How Much Do You Know About Bookmakers And Bet Shops?
Posted on by Sean Williamson
Bookmakers and sports betting shops have been a part of the the history of the United Kingdom since the dawn of horse racing tracks in the early 1800s. While the sport of horse racing has not changed dramatically through the years, the same can not be said for bookmakers and betting shops. In recent years, bookmakers have become known as turf accountants. What were once known as betting shops are now referred to as pleasure palaces.
Originally most of the sports betting shops were located in what were colloquially referred to as seedy areas. Bet shop establishments were required to have all street-facing windows covered to obscure any viewing of shop operations by women and children. The bet shops were only permitted to take wagers on horse racing. In the early 1800s bookmakers were known to accept bets without any actual cash changing hands between the punter and the bookie. During this practice, the bookie would agree to accept a percentage of the winnings as his fee. By 1845, this practice had become so rampant that as a preventive measure, a Gaming Act was enacted that essentially declared contracts at these establishments to be deemed not a legal document open to dispute in a court of law.
After eight years during which betting shop activity displayed no improvement, the passage of the 1853 Betting Act required closure of all betting shops as these establishments were now deemed to be illegal operations. For the next 108 years, betting shops were forced to operate in obscure locations until May of 1961.when the operation of betting shops was once again declared legal. By the end of the year, 10,000 betting shops sprang up in locations all across the United Kingdom, particularly in London.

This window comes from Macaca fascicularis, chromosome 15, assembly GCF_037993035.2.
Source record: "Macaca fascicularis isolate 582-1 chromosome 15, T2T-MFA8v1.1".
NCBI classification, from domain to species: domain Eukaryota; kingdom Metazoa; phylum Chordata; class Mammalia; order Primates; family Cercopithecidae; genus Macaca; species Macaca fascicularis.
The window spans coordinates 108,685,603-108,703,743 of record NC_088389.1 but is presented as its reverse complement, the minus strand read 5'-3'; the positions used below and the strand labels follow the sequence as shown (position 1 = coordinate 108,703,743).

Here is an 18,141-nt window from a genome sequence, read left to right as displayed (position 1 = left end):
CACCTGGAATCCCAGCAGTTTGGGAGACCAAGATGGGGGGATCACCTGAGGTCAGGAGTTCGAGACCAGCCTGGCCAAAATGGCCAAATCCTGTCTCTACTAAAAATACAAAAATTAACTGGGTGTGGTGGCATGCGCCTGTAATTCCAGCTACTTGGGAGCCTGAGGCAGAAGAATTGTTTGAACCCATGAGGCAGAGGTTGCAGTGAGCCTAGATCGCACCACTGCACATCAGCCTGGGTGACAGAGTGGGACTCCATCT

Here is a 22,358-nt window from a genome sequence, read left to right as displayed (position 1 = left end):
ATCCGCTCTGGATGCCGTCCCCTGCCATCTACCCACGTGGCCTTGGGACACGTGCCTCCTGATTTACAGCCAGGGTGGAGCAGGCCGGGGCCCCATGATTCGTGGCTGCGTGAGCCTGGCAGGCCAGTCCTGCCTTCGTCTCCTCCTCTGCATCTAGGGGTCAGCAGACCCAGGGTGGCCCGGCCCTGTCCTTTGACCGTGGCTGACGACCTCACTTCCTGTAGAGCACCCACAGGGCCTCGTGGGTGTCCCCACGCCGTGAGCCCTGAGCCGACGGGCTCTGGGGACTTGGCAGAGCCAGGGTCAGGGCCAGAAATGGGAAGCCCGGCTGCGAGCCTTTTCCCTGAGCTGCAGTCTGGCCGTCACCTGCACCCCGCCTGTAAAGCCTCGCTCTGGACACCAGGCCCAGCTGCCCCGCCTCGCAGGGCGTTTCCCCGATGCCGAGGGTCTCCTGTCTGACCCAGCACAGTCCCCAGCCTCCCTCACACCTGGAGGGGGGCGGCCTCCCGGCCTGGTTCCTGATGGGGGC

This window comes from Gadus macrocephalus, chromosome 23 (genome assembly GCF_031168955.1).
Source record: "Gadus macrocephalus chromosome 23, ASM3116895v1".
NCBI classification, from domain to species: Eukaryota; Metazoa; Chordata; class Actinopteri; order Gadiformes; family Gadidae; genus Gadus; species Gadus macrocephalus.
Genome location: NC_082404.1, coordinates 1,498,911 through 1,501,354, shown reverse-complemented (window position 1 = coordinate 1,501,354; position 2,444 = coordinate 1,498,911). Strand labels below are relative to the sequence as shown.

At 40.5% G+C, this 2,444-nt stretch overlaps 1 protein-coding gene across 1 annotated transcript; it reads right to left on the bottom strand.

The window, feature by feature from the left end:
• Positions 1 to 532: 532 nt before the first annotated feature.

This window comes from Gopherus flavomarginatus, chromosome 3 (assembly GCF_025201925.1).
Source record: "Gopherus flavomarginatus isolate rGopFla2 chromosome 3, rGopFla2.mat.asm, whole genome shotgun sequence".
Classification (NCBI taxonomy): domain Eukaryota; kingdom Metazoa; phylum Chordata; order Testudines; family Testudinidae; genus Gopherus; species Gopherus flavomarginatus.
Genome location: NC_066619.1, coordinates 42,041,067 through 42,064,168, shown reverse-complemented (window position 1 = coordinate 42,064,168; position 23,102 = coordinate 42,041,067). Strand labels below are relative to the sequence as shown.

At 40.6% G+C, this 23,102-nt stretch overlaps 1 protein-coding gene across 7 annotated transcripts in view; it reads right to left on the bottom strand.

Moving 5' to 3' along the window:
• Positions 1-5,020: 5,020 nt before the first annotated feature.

Despite a government levy of a 33 percent tax on fixed-odds contracts, bookies and approximately 8,000 betting shops are currently known to be in operation. Today, the three major, independent sports betting businesses are: William Hill (2,250 shops), Ladbrokes (2,350 shops) and Coral (1,600 shops). Established in 1928, state-owned Tote, the fourth largest UK bookmaker, oversees 516 shops.
Betting shops or pleasure palaces as they are currently known have come a long way. Since approximately 1986, these establishments are now permitted to feature horse racing live via satellite affording patrons or punters, as they were called in the old days, to watch sporting events and to place bets if they so desire. Open 24/7, with the exception of Christmas Day, it is estimated that these establishments are currently viewed as a £30 billion economic booster.
The setup of the original bet shops required odds data to be recorded on a chalkboard by a board-man enabling punters to decide whether to take a price on odds posted for a leading horse race contender. Today’s pleasure palaces offer state-of-the-art technological features surrounded by all the comforts of home. All establishments are smoke-free and serve non-alcoholic beverages such as coffee and cocoa. Wagering transactions are handled at fixed-odds betting terminals via credit card usage.